FEMA may seek flood insurance bailout after Sandy

WASHINGTON Wed Nov 14, 2012 5:23pm EST

1 of 2. Bicycles lay partially submerged in seawater in what used to be the basement of a home swept away by flooding from Hurricane Sandy in the Oakwood Beach neighborhood of Staten Island in New York City, November 13, 2012.

Credit: Reuters/Mike Segar

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WASHINGTON (Reuters) - The Federal Emergency Management Agency will probably need to request a congressional bailout of its flood insurance operations, as claims from superstorm Sandy could be as much as four times greater than the program's capacity, a top FEMA official said on Wednesday.

The National Flood Insurance Program, a FEMA subsidiary, has $2.9 billion in borrowing capacity but expects Sandy-related losses of $6 billion to $12 billion, Edward Connor, FEMA's deputy associate administrator for federal insurance, told a meeting of the Federal Advisory Committee on Insurance.

"As we go into this, we are looking at Sandy and the numbers are staggering," Connor said.

The NFIP is essentially the country's only flood insurer for residential properties. It received a bailout after Hurricane Katrina in 2005, leaving it with a debt load of just under $18 billion, an amount the government has said the program will probably never be able to repay.

A reform package signed into law this year is expected to improve the program's finances eventually, although such changes are years away and have been criticized as insufficient by elements of the insurance industry.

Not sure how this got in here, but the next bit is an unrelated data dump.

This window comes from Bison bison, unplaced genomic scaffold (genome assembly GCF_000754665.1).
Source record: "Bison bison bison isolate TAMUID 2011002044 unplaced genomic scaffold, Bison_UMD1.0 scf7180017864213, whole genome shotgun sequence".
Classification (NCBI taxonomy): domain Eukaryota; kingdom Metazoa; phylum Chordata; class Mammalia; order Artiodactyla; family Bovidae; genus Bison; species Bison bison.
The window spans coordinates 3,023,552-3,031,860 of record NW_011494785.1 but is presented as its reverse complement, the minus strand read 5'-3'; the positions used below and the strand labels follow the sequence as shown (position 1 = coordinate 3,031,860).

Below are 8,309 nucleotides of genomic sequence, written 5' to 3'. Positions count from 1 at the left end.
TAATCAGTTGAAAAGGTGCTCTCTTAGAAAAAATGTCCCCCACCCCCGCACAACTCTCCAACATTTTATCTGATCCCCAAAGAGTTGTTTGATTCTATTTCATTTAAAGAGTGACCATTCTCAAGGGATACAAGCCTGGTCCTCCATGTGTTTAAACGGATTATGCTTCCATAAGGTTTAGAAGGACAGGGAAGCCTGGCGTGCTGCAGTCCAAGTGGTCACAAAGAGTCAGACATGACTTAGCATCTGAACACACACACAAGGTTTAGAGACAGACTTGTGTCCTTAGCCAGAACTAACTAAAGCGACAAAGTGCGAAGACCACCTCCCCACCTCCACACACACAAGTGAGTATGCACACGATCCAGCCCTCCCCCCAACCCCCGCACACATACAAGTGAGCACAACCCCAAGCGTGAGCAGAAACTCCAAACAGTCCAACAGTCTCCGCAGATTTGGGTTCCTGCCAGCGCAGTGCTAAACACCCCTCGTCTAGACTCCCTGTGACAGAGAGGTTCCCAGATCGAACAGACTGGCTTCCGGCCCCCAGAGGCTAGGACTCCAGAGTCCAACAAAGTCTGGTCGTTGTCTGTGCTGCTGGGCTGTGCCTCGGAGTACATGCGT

For now, extending the program's borrowing capacity beyond the current $20.7 billion cap would require authorization from Congress, something Connor said he expected the Homeland Security Department would request soon.

"In terms of when we will borrow, we know that with the way the claims are coming in now, the burn rate, that we expect that probably by the end of this month we are going to have to tap into our remaining $2.9 billion to pay the claims," he said.

He said he expected Homeland Security Secretary Janet Napolitano to appear before Congress to request additional borrowing power.

While the NFIP is a government program, it contracts with private insurers to write and administer many of the policies on its behalf. A senior executive of the largest such underwriter said she fully expected Congress would allocate the necessary funds.

"We can't speculate on the final dollar outcome, but obviously FEMA has made a stance," Patty Templeton-Jones, chief operating officer of Wright Flood, said in an email.

Between the losses to private insurers and to the federal government, Sandy is expected to be the second costliest natural catastrophe in U.S. history, behind only Katrina. Disaster modeling company RMS said on Wednesday it expected insured losses of as much as $25 billion.

(Writing By Ben Berkowitz; Editing by Phil Barbara and Peter Cooney)

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Comments (2)
gregbrew56 wrote:
Well, there goes the premium on my flood insurance. What I don’t get is why I pay the same rate per dollar valuation of the property as someone who lives on a beach? I object to subsidizing someone else’s poor choice of living in flood-prone areas. My property is on the fringes of a 100 year flood zone. Some of those places in Jersey could get flooded every decade.

If this makes ME angry, I can’t imagine the chagrin of other taxpayers who don’t live anywhere near a flood zone subsidizing luxury homes 50 feet from the mean high-tide line.

Nov 14, 2012 4:49pm EST  --  Report as abuse
bobber1956 wrote:
Nope, can not do it. We are out of money. Have to go somewhere else-ask the guy that did so much to help you out during the flood, you now the one you voted for. He is rich.

Nov 14, 2012 4:57pm EST  --  Report as abuse
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